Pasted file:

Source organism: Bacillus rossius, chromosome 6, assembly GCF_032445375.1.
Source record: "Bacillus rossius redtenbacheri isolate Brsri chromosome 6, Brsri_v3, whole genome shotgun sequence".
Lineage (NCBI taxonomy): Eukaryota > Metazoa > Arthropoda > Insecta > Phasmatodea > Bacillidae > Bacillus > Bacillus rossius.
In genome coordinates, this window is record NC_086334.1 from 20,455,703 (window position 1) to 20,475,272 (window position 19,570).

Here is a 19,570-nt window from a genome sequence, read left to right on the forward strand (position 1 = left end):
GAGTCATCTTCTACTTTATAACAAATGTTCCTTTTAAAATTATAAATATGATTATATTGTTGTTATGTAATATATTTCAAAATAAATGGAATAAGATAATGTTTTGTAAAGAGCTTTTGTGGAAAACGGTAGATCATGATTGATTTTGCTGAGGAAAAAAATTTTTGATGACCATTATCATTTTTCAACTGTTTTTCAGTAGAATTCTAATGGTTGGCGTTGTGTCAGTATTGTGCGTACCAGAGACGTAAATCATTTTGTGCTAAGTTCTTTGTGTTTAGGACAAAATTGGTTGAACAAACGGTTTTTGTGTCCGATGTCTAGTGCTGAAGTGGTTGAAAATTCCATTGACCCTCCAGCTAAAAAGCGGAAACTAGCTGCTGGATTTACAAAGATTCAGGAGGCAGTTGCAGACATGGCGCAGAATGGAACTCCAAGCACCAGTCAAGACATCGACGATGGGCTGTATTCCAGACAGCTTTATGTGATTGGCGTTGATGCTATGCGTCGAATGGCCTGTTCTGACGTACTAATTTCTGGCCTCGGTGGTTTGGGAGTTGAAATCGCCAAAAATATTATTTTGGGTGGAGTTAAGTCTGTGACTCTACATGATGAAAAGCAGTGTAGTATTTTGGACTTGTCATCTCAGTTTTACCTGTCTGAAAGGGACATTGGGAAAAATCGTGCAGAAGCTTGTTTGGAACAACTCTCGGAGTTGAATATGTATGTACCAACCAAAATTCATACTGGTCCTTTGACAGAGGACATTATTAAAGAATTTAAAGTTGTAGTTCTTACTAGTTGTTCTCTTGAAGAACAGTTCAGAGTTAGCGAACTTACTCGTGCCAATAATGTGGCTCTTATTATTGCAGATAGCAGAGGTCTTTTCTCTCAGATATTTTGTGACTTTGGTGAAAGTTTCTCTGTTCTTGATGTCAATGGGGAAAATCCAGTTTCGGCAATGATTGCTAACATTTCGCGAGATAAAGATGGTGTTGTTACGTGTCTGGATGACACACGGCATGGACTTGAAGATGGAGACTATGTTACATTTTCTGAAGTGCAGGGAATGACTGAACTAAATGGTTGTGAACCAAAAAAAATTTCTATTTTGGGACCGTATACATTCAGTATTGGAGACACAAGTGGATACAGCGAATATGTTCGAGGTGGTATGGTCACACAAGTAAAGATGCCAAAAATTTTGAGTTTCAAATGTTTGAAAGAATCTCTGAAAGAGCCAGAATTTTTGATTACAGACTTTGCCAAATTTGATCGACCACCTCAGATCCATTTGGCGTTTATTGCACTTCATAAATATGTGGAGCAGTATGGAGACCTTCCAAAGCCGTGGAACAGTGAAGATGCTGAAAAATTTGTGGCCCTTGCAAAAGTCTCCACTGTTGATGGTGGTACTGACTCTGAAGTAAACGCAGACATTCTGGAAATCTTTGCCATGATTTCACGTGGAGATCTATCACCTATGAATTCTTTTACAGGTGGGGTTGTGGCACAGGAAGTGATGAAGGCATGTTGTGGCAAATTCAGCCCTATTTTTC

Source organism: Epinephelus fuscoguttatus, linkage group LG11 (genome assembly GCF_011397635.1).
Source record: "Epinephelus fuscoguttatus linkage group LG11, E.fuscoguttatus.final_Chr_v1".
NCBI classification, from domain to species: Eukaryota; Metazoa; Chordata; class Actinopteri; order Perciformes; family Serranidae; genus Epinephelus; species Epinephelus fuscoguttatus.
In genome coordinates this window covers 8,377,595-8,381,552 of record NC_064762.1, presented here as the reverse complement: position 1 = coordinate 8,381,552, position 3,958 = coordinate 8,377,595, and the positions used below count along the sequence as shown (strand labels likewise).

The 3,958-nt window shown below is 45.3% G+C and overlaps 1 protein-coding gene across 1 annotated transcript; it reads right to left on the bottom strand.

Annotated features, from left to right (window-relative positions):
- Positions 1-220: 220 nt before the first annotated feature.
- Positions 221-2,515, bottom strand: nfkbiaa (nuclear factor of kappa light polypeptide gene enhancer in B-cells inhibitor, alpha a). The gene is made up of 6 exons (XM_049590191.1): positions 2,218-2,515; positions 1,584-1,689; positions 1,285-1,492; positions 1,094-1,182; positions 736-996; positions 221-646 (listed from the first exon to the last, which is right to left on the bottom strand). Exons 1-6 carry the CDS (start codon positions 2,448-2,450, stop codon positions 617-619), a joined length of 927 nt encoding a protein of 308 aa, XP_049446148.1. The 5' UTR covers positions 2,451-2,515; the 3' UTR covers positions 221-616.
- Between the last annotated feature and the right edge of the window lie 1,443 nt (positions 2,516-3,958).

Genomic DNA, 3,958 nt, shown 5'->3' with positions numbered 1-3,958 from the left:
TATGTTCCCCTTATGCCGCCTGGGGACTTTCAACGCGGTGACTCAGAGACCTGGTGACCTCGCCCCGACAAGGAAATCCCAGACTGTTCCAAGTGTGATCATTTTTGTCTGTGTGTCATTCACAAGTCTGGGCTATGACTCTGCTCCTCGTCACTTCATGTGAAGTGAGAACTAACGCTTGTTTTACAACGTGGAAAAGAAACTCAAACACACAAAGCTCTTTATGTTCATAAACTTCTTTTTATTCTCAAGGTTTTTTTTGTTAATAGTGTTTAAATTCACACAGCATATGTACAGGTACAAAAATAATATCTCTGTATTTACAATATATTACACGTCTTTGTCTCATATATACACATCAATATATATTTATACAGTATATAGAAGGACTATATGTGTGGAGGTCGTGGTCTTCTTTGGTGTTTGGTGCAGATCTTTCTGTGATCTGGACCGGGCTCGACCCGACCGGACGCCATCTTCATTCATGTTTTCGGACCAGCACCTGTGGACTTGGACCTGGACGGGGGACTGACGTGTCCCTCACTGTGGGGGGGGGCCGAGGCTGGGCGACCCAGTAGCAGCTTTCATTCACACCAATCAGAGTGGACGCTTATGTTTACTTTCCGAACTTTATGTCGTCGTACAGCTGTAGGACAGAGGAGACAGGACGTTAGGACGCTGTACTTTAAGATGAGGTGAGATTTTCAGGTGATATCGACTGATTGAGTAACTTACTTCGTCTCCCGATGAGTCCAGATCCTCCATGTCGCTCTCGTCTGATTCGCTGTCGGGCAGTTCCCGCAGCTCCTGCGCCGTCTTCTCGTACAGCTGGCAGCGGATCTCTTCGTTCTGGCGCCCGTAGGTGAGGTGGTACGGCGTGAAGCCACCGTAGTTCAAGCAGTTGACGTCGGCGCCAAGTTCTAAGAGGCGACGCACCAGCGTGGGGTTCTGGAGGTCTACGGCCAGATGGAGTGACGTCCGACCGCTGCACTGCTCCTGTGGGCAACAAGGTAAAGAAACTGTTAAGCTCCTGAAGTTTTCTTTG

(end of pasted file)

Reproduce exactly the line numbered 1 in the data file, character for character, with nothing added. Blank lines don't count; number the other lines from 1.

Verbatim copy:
Source organism: Bacillus rossius, chromosome 6, assembly GCF_032445375.1.